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Fortunato, G. Meltzer, D. (1977). Psychotherapy of an Adolescent Case of Anorexia Nervosa. J. Child Psychother., 4(3):111-120.
  

(1977). Journal of Child Psychotherapy, 4(3):111-120

Psychotherapy of an Adolescent Case of Anorexia Nervosa

Giuliana Fortunato and with an introduction and ducussion by Donald Meltzer

Introduction

The treatment of Luigi covered the four years from the age of fourteen, during which time he was never seen more than once a week. I had the opportunity of hearing about it on five occasions during the latter half of the therapy, and found the progress so impressive and the material so interesting that I asked Mrs. Fortunato to write it up with a view to publication. Despite the relative infrequency of the sessions a dynamic and deep-going transference developed and underwent extensive evolution. Although her technique relied mainly on observation and thought and relatively little on continuous interpretive activity, its power to assist the evolution of the transference is impressive. The fascinating way in which this evolution is paralleled by the metamorphosis of Luigi's social life, especially in his club, the Tabina, raises important questions about the limits of the concept of acting out. Finally the termination process shows with unusual clarity the interplay of dependence, relinquishment and the need for freedom in an adolescent patient.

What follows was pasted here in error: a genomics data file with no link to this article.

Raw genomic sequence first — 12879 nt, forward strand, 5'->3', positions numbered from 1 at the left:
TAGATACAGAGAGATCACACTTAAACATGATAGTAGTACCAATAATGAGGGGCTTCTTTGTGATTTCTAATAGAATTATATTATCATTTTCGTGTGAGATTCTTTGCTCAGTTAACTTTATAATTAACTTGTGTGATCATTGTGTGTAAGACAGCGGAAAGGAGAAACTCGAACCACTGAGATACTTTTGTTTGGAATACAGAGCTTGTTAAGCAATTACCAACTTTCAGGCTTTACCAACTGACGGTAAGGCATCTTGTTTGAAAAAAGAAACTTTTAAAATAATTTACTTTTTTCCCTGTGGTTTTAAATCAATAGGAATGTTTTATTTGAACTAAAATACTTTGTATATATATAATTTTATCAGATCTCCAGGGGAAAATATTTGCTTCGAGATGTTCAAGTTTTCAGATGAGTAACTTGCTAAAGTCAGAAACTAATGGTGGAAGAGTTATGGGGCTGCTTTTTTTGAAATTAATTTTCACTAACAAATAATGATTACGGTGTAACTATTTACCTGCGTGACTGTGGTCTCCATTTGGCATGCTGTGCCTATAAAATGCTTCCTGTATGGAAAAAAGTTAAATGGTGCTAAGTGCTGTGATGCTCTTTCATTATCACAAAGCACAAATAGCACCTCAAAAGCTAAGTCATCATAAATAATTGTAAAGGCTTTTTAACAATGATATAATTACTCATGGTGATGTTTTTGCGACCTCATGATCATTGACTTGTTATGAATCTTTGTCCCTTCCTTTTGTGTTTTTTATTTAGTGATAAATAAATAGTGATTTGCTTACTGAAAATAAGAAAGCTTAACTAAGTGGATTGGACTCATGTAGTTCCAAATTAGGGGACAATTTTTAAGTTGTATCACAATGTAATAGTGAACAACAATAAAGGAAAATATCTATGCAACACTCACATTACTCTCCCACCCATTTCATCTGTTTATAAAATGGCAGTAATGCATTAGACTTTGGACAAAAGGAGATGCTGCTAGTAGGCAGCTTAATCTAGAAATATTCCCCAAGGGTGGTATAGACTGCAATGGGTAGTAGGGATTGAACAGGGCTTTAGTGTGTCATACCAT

Case Presentation

When Luigi first came to the Department of Child Psychiatry he was fourteen-and-a-half. Some months earlier his father had rather peremptorily demanded treatment for his son who had been suffering from the age of thirteen from a digestive disturbance, finally diagnosed as anorexia nervosa, after exhaustive examinations and drug therapies. For periods the boy had refused to eat for fear of “indigestion” and at other times ate in such a haphazard way that his weight had fallen as low as 29 kilos. Other symptoms included headaches, constipation and nausea.

Because of the emaciation a two months period in a nursing home was necessary before psychotherapy could be started on an out-patient basis, one session per week only being feasible. The nursing home, where some psycho-therapeutic effort had been made, along with feeding and transfusions, continued to follow Luigi's medical state.

The family situation was described in a history written by the father. In it he revealed himself as rigid, intrusive and dictatorial, posing as the ideal parent, but was clearly obsessive, conventional and lacking in emotion.

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